Postby LunarRaptor » Sat Dec 27, 2014 6:25 am

Thanks. Actually, now that you mention dissecting your reasons for liking EB more, you have me curious. What is your take on what makes EB more enjoyable?
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Re: Lunar 2: something got lost from Lunar 1?

Postby Kizyr » Fri Jan 02, 2015 6:28 am

It's hard to pinpoint all the reasons, but the main one is that Eternal Blue feels much more epic to me. The stakes are higher (a dark god manipulating humanity, rather than a hero-turned-tyrant imposing his will), the characters are deeper (each person has an almost equally-fleshed-out backstory, and has a chance to confront the demons of their past), and the world seems to have much more going on in it (mysterious cults/religious orders, ancient ruins, old cities and new cities, etc.). Plus, you get to find out much more about the entire world of Lunar -- not just how the world is organized now, but where everyone comes from and what the future may hold for Lunar and the Blue Star.

With all of that, I found EB much more immersive, and I've enjoyed it more on subsequent playthroughs. The challenge factor is another thing, too -- there were more circumstances where I felt like I was close to death and needed to get inventive with positioning, magic use, and turn order, to survive. KF
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Re: Lunar 2: something got lost from Lunar 1?

Postby Alunissage » Fri Jan 02, 2015 7:58 am

I still liked the feel of the world better in TSS, somehow. Part of it was that I didn't like the corrupt religion/dark god atmosphere as much, since it was kind of depressing, and the world felt emptier to me (maybe because there weren't little shrines scattered around). Also, as I've mentioned, I didn't warm to the characters much. However, I do think EB's gameplay (not EBC's) is the best in the series. I loved the magic system, especially the M Exp, and the refinements to the battle system. And all the weapons and such that would confer spells and affect stats other than just attack and defense. And the structure of the world that let you get some places with the Destiny and some only on foot. Etc.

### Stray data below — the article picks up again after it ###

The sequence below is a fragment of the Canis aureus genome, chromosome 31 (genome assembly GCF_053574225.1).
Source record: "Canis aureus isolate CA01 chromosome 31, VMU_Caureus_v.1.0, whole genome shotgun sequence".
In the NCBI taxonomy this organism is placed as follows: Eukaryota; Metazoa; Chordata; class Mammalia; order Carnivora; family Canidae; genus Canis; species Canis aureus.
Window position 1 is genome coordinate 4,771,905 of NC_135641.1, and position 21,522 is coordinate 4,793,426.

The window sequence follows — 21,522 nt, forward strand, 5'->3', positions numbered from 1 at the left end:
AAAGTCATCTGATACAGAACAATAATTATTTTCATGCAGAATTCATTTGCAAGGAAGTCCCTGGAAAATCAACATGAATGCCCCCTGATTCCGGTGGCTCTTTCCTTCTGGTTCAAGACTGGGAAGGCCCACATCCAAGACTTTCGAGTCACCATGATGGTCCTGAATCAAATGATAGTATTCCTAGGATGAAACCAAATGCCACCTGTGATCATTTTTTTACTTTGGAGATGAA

SSSC's gameplay felt like a step backward after EB, with the paucity of spells and smaller world map, although it kept the battle refinements. EBC was an improvement, but somehow still not as good to my mind as EB. Liked the crests and the elemental combinations, but the latter was underutilized. Seemed to me like most enemies were either resistant to all elemental magic or vulnerable to all elemental magic, with not much of being weak to some elements and strong against others besides the obvious water/fire things.

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Kizyr
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Re: Lunar 2: something got lost from Lunar 1?

Postby Kizyr » Sun Jan 11, 2015 4:45 pm

Alunissage wrote:I still liked the feel of the world better in TSS, somehow. Part of it was that I didn't like the corrupt religion/dark god atmosphere as much, since it was kind of depressing, and the world felt emptier to me (maybe because there weren't little shrines scattered around).

I definitely see all your points. More on this one that stands out... While the corrupt religion part didn't bother me so much in EB, the one change that I dislike the most in going from TSS to SSS was that they ported over part of the whole corrupt religion motif. The entire tone of their worship (...Althenaism?) had an almost pure/innocent/genuine feel in TSS, and the contrast in EB where it takes on a rigid hierarchy was fascinating precisely because it was a contrast. When they backed up and put the same elements in SSS, the contrast was gone, and that aspect of the games' context was just lost.

...that being said, I do think the battle gameplay and many other specific plot points were done better in SSS (especially relationships between the characters). But that one change always bugged me the most. KF
~Kizyr